Paper bags help cut costs at commissary

13 May 2005 | Cpl. K. A. Thompson

In an effort to cut back on supply costs, the Defense Commissary Agency is asking patrons to take groceries home in paper instead of plastic bags.

The Parris Island Commissary is joining in on the “just say no to double bagging and yes to paper” campaign.

We would like to see a switch from plastic to paper… and a stop to double bagging, which obviously doubles the price of bags to the agency,” said Antonio A. Matthias, store administrator, PI commissary.

Both paper and plastic will continue to be offered as a choice to shoppers, and there will be no extra charge for either type of bag, according to Matthias.

“Paper holds more and plastic has handles, so there are always some who prefer one over the other,” Matthias said. “It’s still up to the customer. We are just trying to control costs and need customer’s cooperation. DeCA would (also) like to see double bagging stopped.”

With more than 92 million customer transactions per year, commissaries spend nearly $20 million on grocery bags, according to DeCA. Due to the rise in oil prices, which affects the cost of manufacturing, the cost of plastic bags has risen more than 30 percent in the past two years.

The commissary is a taxpayerfunded military benefit selling groceries at cost, according to Matthias. A five percent surcharge mandated by Congress helps pay the cost of renovations and building new commissaries. Customers can help DeCA control costs and continue to save money themselves by switching to paper bags and eliminating double bags, according to DeCA.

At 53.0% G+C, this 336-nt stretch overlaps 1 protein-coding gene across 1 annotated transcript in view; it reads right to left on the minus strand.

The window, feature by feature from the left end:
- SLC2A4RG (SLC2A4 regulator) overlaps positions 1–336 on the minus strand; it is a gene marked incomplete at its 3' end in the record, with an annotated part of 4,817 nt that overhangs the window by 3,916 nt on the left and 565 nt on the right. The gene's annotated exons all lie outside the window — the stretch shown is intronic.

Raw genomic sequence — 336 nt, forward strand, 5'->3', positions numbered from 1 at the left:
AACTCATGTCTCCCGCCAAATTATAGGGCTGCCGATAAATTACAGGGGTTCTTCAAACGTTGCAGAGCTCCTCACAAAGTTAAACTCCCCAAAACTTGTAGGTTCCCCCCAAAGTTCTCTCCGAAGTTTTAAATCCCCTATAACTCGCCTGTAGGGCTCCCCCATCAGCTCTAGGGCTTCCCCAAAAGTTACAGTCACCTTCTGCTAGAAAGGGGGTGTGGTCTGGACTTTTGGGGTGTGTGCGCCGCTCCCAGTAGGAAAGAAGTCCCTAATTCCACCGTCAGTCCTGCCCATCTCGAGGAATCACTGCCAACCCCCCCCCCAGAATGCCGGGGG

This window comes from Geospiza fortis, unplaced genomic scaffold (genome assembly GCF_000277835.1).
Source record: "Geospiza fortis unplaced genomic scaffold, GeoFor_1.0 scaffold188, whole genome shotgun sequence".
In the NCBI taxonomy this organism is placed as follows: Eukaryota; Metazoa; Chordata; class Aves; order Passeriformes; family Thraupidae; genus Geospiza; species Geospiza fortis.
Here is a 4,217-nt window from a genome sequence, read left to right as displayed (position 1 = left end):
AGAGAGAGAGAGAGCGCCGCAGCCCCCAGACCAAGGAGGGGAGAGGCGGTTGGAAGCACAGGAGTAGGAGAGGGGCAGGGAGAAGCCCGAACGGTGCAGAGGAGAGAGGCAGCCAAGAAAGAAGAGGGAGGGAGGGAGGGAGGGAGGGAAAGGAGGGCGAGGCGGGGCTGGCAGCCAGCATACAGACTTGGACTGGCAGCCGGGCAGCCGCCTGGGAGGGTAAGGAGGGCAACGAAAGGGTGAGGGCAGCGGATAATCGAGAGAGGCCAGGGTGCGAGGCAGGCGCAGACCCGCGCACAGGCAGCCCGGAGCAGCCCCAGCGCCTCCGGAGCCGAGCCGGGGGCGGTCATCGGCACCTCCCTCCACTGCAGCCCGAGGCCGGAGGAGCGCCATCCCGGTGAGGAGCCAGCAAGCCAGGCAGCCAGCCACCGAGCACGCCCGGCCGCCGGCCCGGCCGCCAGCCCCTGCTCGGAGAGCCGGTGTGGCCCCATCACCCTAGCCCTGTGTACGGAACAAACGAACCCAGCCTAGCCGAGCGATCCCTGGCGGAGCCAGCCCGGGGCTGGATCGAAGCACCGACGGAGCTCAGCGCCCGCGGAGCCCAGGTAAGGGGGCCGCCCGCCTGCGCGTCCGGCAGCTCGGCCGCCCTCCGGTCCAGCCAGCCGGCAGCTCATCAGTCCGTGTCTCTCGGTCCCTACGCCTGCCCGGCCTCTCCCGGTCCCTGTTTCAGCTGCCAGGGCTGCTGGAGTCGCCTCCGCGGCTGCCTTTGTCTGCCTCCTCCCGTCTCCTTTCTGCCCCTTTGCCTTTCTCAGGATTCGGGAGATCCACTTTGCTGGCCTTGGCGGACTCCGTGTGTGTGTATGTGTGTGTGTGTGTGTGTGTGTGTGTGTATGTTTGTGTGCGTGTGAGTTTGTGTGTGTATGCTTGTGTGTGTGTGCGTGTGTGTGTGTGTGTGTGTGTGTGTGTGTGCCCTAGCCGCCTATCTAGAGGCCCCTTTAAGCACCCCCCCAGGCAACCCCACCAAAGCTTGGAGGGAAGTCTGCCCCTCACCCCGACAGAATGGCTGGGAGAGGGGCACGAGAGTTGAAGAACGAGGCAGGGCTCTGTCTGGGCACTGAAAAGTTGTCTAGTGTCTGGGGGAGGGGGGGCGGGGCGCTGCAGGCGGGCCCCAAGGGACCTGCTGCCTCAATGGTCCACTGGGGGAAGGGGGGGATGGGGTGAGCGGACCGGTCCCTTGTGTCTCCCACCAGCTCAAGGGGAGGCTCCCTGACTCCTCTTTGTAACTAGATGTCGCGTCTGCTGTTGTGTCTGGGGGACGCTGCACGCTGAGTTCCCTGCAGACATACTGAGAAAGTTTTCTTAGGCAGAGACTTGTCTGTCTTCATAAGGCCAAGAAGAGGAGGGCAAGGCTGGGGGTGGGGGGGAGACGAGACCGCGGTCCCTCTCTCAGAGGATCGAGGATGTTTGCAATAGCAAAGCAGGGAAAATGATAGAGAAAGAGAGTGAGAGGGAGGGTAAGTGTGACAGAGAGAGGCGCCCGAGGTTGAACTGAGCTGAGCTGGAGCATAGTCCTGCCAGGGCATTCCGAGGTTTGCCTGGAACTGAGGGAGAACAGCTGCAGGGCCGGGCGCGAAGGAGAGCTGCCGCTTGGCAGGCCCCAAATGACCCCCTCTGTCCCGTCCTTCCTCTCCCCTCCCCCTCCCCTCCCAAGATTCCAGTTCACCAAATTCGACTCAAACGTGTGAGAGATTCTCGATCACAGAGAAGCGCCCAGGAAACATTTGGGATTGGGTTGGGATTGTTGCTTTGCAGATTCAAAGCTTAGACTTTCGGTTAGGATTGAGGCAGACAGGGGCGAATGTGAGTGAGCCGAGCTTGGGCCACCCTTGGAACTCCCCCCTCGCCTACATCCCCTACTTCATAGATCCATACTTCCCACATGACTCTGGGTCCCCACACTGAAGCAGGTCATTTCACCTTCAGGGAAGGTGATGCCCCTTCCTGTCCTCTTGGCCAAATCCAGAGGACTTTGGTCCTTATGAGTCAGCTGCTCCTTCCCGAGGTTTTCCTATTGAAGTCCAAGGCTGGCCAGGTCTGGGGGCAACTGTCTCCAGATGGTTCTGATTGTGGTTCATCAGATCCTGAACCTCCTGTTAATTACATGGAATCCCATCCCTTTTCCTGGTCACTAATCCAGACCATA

“Shoppers save an average of 30 percent or more over retail grocery stores by using the commissary,” Matthias said. “A family of four can save $2,700 per year using the commissary regularly for grocery needs. A single service member can save about $700 annually by shopping at the commissary for toiletries, vitamins, food and other needs.”

Shoppers can also help save money by reusing bags or using cloth bags, which are available for purchase. Shoppers may bring bags in for their own personal use. However, due to health concerns, it is not advised to recycle customer bags for other customers, according to Matthias.

“It is up to the customer,” Matthias said. “We can only say that plastic costs more than paper and double bagging costs more than single bagging. Obviously reusing your own bags or using cloth or mesh bags is more helpful to controlling commissary costs, and reusing your own bags or cloth bags is also more environmentally friendly.”

In order to help consumers and the commissary save money, shoppers should be willing to use paper bags, according to Karla Zuniga, Laurel Bay resident.

“I prefer paper because that way we can save money,” Zuniga said. “I don’t like paper bags, but if we have the choice to save money then we should use paper bags. It’s for the military families.”

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